I am a firm believer and a stickler for teaching pre-swing fundamentals. I insist that each student assumes the correct address positions prior to each and every shot during the lesson. If a life-long slicer comes to me looking for a “fix”, I will correct their pre-swing fundamentals before any concern is given to ball flight. Once the student accepts and understands the importance of these positions, we will then begin to hit balls again to determine what is happening mechanically in their swing to cause the errant shot. In other words, I don’t want to blame a bad shot on poor posture, incorrect ball position, or a bad grip. Setting up to hit the shot with good pre-swing fundamentals is the easy part, yet the fundamentals are often neglected. Getting the club to swing consistently on the correct path and plane is the challenge.

I also believe in trying to eliminate as many unnecessary moving parts in the golf swing as possible. These are some key positions that I look for: (right handed golfer)

  • The left heel should stay on the ground throughout the entire swing.
  • The right knee should remain in a flexed position throughout the swing.
  • The left arm should remain as straight as possible from the address position to the top of the backswing and through impact. (Sometimes slight flex at the top of the backswing is functional. See two-time U. S. Open Champion Lee Janzen.)
  • The angle of our spine angle must be maintained from address position and through impact.
  • The head must stay level through impact.
  • The chin should stay behind the ball through impact.
  • The left knee must be firm (if not straight) when we reach the impact position. This is accomplished by rotating the hips toward the target on the downswing.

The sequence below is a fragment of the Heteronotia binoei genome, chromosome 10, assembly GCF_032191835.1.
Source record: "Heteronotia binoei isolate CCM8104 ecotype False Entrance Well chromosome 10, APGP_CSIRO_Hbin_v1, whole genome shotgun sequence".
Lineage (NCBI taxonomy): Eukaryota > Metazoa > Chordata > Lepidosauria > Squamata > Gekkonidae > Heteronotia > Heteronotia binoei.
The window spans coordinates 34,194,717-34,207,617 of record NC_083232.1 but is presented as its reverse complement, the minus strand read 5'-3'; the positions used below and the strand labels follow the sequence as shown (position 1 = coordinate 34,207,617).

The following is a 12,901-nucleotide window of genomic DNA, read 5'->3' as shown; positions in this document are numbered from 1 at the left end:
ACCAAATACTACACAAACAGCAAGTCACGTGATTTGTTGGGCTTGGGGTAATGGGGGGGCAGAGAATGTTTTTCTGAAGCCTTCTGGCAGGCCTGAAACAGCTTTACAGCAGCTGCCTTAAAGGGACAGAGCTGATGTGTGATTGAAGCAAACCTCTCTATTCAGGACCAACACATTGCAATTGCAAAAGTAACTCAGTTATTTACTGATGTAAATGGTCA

• Excessive arm lifting and over-swinging must controlled on the backswing.

I also am a firm believer in free and open communication with the student. I want to explain and be thoroughly understood as different concepts are discussed. I will never ask you to do something a certain way without explaining the reason and purpose for it. I want you to fully understand the cause and effect relationships regarding the golf swing and ball flight results. This is an important tool to have so you can go about evaluating and self-correcting when things start to go bad while playing golf. Playing golf to the best of your potential is directly related to your knowledge and understanding of the game. I often tell students that before they could become successful at their chosen career, they had to gain their wealth of knowledge through education to provide the foundation for success. Golf is no different. It is so important to seek out a qualified PGA teaching professional to direct your learning experience. Here is a common scenario. You have had very little, if any, formal golf instruction and your typical miss-hit is a slice to the right. Playing golf with your buddies Saturday morning, you are having a particularly difficult time controlling your slice and find yourself in the opposite fairway more often than your own. One of your buddies says, “Why don’t you aim farther to the left and just play your slice?” Another one says, “Why don’t you just change your grip position this way, it helped me.” Without a good understanding of the golf swing, these “helpful tips” from your buddies would be synonymous to putting perfume on a pig! Learn the game, fundamentals first. Trust your instructor and trust your swing. Too many people rely on quick fix “band-aid” remedies to cure simple faults.